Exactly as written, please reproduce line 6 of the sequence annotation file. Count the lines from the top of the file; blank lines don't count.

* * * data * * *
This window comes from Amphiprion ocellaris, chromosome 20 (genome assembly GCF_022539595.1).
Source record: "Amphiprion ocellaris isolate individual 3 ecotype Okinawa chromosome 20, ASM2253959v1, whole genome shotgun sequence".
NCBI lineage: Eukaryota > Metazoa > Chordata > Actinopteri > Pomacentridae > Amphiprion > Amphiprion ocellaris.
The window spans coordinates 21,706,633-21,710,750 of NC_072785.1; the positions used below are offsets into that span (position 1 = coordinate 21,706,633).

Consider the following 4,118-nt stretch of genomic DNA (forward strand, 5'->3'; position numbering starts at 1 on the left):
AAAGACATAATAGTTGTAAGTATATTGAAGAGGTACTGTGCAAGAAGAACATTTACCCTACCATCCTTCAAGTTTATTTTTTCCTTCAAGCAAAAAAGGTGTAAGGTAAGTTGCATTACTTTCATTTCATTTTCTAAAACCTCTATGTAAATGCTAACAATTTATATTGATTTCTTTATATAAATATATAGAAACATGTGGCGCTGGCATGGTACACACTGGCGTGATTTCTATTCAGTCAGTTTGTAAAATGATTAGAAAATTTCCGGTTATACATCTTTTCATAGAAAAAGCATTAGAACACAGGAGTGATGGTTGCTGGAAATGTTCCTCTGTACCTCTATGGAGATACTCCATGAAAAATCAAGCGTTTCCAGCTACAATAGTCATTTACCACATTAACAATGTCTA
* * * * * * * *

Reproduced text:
AAAGACATAATAGTTGTAAGTATATTGAAGAGGTACTGTGCAAGAAGAACATTTACCCTACCATCCTTCAAGTTTATTTTTTCCTTCAAGCAAAAAAGGTGTAAGGTAAGTTGCATTACTTTCATTTCATTTTCTAAAACCTCTATGTAAATGCTAACAATTTATATTGATTTCTTTATATAAATATATAGAAACATGTGGCGCTGGCATGGTACACACTGGCGTGATTTCTATTCAGTCAGTTTGTAAAATGATTAGAAAATTTCCGGTTATACATCTTTTCATAGAAAAAGCATTAGAACACAGGAGTGATGGTTGCTGGAAATGTTCCTCTGTACCTCTATGGAGATACTCCATGAAAAATCAAGCGTTTCCAGCTACAATAGTCATTTACCACATTAACAATGTCTA